Trump said he will raise tariffs on $250 billion in Chinese goods to 30% and hike duties on another $300 billion in products to 15%.Politicsread more
Stocks dropped after Donald Trump ordered that U.S. manufacturers find alternatives to their operations in China.US Marketsread more
The final week of August could be highly volatile as markets fret over the economy and the latest developments in trade wars.Market Insiderread more
Federal Reserve Vice Chair Richard Clarida said Friday that the global economy has deteriorated in the past month.Marketsread more
The latest escalation in the trade war ups the odds the economy will fall into recession and that the Fed will aggressively cut rates.Market Insiderread more
Here are the products that stand to be the most affected by China's new tariffs on $75 billion worth of U.S. goods.Marketsread more
"We don't need China and, frankly, would be far better off without them," Trump tweeted.Politicsread more
Recent trade friction between the two Asian powerhouses has morphed into a dispute with political implications that go far beyond the region.Asia Politicsread more
"My only question is, who is our bigger enemy, Jay Powell or Chairman Xi?" Trump wrote amid a series of tweets that rattled markets Friday.Politicsread more
"I would love this to be clarified. We come to a deal on trade, boy, this market is up 10 to 15%, but without it's going to be worrisome," Jeremy Siegel says.Marketsread more
Tesla solar energy systems reportedly ignited at an Amazon warehouse in Redlands, California last June, and the Seattle e-commerce titan confirmed that it has no further plans...Technologyread more
We get it. People with millions of dollars sometimes like to hide the money overseas.
Naturally, the government frowns on tax evasion. Following the financial crisis, Congress in 2010 enacted the Foreign Account Tax Compliance Act, also known as FATCA.
FATCA works through "dual reporting": Other countries agree to report on the assets held by U.S. account holders. These account holders, in turn, must report to the IRS that they have money in foreign bank accounts each year when they file their taxes, says Katelynn Minott, a CPA and expatriate tax specialist with Bright!Tax.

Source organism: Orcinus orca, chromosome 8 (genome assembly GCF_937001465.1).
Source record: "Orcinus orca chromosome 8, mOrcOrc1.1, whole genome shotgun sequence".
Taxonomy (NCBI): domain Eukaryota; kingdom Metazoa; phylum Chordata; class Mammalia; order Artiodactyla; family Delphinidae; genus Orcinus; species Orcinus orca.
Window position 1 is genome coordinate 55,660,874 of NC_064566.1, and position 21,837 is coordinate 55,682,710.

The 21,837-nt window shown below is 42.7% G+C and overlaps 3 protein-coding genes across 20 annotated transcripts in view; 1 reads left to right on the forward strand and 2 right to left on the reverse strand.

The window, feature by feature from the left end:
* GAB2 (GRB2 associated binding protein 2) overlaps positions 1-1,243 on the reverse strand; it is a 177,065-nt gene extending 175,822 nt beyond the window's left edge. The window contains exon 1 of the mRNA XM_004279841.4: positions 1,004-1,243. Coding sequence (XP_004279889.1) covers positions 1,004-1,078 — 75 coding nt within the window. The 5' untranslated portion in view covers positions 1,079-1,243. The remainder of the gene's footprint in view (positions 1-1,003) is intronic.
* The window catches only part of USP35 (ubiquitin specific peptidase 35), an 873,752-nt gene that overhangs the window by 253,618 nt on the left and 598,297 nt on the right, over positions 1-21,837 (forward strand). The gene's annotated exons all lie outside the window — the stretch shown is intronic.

Some people are unhappy with the requirements. Edd Staton, an expat retiree who lives in Ecuador, said FATCA was intended to reel in "big-league tax evaders stashing money offshore."
Problem is, according to Ed Slott, CPA and founder of Ed Slott and Co., "they cast such a wide net … they catch the little fish — people who weren't doing anything wrong."
A client of Slott's was caught up in an IRS audit and faced stiff penalties about a year ago after having neglected a small but crucial part of his tax return. Slott says the client hadn't told his accountant he had a bank account with about $3,500 in a foreign country.
As Slott explains, Schedule B asks you to disclose whether you have a bank account in a foreign country. "Almost every tax program defaults to 'No,' " Slott said.
You must tell the government that you have this account, no matter how small, Slott says. "There's nothing wrong with having the account," he said. "It's not disclosing it" that can cause problems.
And it did cause problems for Slott's client. The penalties were massive, and the issue was solved only with the intervention of an attorney experienced in the tax situations of people who live out of the country.
How much you earn in income and how much you hold in assets help determine your filing requirements.
Americans living abroad must still file a U.S. tax return, says Minott. "It doesn't matter where you live, if you pay foreign taxes or if the U.S. has a tax treaty with their country of residency," she said.
As well as your Form 1040, there are often additional forms — for the foreign earned income exclusion, or the foreign tax credit form.
If you receive only Social Security and have no other income anywhere in the world, it's possible you do not require a tax return, regardless of where you live, according to Minott.
Minott says that if you are a single taxpayer who lives in, say, New Jersey and has a U.K. bank account worth more than $50,000, "you must file Form 8938 and the FBAR disclosure " for foreign bank and financial accounts.
It pays to be scrupulous in your tax reporting and requirements. As Staton points out, if "you can't afford to live in the U.S. because of the high cost of health care, taxes, among other costs," the last thing you want is to then incur penalties from the IRS.
Staton, the author of three books on retiring overseas, is dedicated to making this idea a part of the national conversation. "Choosing this path for many baby boomers may be the best or only viable option to rescue their retirement," he said.
Slott recommends using a CPA. But first, he cautions, ask if the professional has experience with FBAR rules and what you need to disclose to the IRS to keep you out of trouble.
"In people's heads, they want to keep it secret," Slott said. But "when you're a U.S. citizen, you pay tax on your worldwide income. It's all about disclosure."
Another client of Slott's inherited a large bank account in Europe. "He had to pay a fortune in penalties," Slott said. "Even with a good law firm.
You must disclose and you must be honest, Slott says. "Don't think anything is too small for the IRS," he said. "The form says any assets – not any amount [of assets]."
Most developed countries agreed to comply with FATCA, so check to see if the country you're interested in retiring to participates.
(Correction: An earlier version of this story incorrectly said the IRS created FATCA.)